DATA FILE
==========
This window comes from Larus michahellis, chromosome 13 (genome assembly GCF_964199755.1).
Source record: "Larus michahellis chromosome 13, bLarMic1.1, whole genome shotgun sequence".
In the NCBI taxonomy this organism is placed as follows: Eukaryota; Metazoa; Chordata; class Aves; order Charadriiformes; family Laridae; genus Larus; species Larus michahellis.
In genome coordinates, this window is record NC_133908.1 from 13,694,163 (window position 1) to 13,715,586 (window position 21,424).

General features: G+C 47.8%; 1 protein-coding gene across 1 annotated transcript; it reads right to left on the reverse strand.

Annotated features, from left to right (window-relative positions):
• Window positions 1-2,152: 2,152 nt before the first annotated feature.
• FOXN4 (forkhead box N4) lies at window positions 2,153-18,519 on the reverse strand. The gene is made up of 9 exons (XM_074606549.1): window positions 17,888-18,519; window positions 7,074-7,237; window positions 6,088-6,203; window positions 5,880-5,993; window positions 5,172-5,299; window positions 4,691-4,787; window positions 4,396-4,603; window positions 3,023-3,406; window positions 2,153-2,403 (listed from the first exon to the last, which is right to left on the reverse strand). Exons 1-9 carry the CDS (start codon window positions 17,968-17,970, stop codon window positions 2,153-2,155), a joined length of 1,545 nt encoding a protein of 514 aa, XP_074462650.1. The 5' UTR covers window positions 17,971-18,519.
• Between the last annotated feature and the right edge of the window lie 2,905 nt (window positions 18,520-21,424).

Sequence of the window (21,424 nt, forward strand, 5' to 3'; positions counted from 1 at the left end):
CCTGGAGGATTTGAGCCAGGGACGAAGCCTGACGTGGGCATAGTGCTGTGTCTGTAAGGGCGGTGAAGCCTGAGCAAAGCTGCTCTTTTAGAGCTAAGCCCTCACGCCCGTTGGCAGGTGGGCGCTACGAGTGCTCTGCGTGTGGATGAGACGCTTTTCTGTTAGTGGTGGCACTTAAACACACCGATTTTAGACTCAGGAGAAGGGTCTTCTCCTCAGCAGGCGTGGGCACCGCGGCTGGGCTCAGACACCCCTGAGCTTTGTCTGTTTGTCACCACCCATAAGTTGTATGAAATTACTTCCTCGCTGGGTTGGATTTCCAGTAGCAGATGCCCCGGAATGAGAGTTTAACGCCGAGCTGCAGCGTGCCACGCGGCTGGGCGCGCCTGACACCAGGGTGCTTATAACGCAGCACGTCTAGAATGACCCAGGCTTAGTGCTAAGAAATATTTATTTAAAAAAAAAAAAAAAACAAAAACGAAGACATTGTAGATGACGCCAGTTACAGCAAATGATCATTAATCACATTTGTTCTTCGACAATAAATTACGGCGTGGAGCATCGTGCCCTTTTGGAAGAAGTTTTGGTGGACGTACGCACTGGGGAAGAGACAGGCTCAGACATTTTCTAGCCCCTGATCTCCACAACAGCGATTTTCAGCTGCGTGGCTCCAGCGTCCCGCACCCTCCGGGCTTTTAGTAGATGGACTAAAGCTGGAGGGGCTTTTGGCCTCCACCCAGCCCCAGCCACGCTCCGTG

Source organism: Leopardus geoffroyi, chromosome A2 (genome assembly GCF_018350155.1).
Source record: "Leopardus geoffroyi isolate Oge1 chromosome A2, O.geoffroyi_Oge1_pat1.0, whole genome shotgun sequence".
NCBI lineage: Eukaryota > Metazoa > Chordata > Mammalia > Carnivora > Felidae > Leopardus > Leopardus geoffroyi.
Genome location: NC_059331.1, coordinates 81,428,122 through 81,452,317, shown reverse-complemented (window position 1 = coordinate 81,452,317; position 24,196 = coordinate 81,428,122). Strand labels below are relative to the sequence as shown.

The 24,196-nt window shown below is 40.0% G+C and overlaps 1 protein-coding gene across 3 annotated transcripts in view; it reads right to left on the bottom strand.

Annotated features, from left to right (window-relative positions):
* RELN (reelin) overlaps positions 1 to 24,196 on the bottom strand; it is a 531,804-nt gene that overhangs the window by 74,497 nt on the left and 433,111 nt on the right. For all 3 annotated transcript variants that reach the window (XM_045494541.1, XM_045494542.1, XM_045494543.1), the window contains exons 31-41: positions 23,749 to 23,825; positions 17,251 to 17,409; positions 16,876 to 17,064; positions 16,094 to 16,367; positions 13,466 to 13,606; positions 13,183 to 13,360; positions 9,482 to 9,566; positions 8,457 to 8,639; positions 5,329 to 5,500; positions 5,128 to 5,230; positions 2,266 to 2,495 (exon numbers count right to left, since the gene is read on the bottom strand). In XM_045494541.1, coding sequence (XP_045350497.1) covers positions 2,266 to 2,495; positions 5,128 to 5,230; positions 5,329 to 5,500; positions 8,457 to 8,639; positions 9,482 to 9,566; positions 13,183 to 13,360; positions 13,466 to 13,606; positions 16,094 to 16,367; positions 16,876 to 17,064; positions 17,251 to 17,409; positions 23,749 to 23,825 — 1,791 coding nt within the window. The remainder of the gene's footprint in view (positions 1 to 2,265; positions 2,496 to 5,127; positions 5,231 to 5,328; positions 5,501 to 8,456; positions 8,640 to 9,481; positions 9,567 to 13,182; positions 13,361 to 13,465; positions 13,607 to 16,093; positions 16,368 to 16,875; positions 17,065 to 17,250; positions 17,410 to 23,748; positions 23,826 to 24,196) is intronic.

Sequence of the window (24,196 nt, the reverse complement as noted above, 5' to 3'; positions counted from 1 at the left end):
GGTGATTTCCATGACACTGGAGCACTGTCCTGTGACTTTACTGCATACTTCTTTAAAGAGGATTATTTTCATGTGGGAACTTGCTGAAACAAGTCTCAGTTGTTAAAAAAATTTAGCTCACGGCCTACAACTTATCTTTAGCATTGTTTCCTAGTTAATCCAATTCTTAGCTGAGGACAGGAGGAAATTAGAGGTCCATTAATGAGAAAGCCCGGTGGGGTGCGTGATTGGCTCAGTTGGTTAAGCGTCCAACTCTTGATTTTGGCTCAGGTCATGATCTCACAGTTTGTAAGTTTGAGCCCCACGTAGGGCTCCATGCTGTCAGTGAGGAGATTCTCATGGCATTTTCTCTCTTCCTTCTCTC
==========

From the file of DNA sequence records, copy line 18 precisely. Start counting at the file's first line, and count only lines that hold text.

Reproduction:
* RELN (reelin) overlaps positions 1 to 24,196 on the bottom strand; it is a 531,804-nt gene that overhangs the window by 74,497 nt on the left and 433,111 nt on the right. For all 3 annotated transcript variants that reach the window (XM_045494541.1, XM_045494542.1, XM_045494543.1), the window contains exons 31-41: positions 23,749 to 23,825; positions 17,251 to 17,409; positions 16,876 to 17,064; positions 16,094 to 16,367; positions 13,466 to 13,606; positions 13,183 to 13,360; positions 9,482 to 9,566; positions 8,457 to 8,639; positions 5,329 to 5,500; positions 5,128 to 5,230; positions 2,266 to 2,495 (exon numbers count right to left, since the gene is read on the bottom strand). In XM_045494541.1, coding sequence (XP_045350497.1) covers positions 2,266 to 2,495; positions 5,128 to 5,230; positions 5,329 to 5,500; positions 8,457 to 8,639; positions 9,482 to 9,566; positions 13,183 to 13,360; positions 13,466 to 13,606; positions 16,094 to 16,367; positions 16,876 to 17,064; positions 17,251 to 17,409; positions 23,749 to 23,825 — 1,791 coding nt within the window. The remainder of the gene's footprint in view (positions 1 to 2,265; positions 2,496 to 5,127; positions 5,231 to 5,328; positions 5,501 to 8,456; positions 8,640 to 9,481; positions 9,567 to 13,182; positions 13,361 to 13,465; positions 13,607 to 16,093; positions 16,368 to 16,875; positions 17,065 to 17,250; positions 17,410 to 23,748; positions 23,826 to 24,196) is intronic.